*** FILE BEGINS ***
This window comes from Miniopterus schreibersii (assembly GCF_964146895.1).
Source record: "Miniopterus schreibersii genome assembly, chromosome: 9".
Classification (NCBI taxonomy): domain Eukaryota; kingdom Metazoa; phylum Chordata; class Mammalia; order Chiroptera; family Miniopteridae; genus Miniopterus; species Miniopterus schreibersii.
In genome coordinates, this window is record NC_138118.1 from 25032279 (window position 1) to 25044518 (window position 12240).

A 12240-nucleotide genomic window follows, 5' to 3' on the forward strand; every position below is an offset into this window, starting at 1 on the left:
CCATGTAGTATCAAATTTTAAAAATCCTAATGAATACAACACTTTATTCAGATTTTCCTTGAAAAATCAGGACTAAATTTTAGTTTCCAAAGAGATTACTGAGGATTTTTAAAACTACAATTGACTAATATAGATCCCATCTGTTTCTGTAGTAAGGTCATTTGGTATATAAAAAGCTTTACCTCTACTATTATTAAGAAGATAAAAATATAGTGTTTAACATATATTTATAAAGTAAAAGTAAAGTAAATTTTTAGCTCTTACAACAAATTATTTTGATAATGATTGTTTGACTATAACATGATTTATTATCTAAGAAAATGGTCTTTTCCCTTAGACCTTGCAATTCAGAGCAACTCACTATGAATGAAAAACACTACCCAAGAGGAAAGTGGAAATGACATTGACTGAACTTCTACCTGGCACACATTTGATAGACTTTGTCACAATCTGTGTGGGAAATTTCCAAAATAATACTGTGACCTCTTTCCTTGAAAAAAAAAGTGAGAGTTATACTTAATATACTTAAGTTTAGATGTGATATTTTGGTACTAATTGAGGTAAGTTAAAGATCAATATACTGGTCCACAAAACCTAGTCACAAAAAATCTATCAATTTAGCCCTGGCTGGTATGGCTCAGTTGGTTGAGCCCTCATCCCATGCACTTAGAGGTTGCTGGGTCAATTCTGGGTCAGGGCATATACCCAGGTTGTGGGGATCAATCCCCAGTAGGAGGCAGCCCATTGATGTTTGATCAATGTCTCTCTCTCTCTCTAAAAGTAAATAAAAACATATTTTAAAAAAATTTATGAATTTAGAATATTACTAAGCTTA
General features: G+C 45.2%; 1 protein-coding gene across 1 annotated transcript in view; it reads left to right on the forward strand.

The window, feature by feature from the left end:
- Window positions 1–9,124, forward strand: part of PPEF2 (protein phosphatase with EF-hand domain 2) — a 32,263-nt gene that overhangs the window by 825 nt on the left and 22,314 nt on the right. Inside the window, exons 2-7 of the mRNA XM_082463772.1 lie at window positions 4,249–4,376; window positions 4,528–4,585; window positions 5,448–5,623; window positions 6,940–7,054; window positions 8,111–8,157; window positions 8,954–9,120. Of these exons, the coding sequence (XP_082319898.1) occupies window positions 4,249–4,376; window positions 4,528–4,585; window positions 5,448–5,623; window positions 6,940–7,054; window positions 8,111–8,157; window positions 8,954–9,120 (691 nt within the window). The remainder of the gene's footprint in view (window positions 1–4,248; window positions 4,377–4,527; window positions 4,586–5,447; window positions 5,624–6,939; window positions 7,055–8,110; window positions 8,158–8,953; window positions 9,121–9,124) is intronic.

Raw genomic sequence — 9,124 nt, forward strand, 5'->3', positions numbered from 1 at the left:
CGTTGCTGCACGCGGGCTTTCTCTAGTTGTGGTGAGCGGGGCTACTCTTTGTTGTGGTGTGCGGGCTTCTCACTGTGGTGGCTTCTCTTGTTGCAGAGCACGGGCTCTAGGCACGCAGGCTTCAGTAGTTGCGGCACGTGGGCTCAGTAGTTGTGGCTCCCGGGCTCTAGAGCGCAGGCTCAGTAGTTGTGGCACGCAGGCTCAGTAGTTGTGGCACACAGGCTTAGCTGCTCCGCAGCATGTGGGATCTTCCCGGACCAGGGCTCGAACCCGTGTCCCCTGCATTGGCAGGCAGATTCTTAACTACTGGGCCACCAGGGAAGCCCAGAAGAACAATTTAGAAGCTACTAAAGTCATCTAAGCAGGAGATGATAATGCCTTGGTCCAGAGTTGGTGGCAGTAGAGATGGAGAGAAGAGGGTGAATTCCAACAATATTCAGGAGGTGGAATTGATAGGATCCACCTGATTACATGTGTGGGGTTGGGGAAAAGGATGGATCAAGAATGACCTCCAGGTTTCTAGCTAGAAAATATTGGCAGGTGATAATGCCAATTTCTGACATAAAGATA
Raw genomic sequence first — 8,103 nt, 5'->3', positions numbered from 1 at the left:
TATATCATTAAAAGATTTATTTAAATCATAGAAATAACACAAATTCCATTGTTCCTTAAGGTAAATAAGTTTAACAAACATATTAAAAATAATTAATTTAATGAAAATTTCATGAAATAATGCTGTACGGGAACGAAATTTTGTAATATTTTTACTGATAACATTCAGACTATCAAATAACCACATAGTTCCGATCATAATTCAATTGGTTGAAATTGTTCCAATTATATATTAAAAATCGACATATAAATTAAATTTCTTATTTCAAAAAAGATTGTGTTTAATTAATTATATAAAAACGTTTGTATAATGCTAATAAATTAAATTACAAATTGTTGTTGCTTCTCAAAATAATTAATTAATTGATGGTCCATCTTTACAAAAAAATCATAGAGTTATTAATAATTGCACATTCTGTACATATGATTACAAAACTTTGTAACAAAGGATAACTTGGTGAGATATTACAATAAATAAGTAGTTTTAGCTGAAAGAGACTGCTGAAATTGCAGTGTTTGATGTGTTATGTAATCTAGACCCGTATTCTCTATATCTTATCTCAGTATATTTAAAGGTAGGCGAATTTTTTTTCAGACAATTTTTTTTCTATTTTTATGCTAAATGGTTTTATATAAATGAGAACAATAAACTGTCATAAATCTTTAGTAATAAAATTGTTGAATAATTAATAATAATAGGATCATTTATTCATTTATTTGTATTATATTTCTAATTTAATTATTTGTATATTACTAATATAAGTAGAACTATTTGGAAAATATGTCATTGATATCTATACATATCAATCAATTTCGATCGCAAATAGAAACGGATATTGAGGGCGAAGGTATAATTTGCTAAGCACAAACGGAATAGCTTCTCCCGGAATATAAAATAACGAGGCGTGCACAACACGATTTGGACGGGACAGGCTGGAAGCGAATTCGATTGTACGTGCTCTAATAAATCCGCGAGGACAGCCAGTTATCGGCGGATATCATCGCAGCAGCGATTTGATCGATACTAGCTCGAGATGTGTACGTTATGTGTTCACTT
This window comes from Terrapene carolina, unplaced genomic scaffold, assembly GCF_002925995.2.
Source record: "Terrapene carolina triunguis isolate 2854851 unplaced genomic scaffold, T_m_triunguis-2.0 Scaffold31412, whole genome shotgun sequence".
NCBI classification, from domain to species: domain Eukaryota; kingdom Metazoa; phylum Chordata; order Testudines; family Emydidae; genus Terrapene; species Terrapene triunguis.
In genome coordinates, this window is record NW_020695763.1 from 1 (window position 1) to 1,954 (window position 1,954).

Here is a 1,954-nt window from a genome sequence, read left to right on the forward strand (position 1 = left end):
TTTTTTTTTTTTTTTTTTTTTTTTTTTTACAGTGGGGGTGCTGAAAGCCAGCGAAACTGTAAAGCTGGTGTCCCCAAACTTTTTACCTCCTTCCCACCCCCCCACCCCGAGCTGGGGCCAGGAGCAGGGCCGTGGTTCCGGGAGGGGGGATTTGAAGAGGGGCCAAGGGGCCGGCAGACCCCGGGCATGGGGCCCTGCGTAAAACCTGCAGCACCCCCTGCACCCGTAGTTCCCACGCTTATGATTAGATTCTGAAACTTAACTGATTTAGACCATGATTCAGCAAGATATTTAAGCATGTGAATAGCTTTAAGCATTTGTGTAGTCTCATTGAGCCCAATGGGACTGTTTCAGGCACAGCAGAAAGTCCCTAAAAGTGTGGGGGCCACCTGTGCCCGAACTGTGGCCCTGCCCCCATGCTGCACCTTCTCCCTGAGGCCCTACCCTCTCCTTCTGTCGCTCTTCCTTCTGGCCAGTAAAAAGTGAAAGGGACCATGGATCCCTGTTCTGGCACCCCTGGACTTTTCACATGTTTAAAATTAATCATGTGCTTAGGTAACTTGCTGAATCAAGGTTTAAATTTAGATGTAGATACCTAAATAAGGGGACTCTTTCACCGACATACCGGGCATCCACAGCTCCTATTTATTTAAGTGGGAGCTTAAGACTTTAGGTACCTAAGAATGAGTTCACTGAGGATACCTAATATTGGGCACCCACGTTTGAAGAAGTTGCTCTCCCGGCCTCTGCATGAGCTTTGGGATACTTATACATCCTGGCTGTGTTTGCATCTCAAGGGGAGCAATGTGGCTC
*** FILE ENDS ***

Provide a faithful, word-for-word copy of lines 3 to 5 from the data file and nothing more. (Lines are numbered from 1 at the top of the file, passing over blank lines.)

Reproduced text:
Classification (NCBI taxonomy): domain Eukaryota; kingdom Metazoa; phylum Chordata; class Mammalia; order Chiroptera; family Miniopteridae; genus Miniopterus; species Miniopterus schreibersii.
In genome coordinates, this window is record NC_138118.1 from 25032279 (window position 1) to 25044518 (window position 12240).

A 12240-nucleotide genomic window follows, 5' to 3' on the forward strand; every position below is an offset into this window, starting at 1 on the left: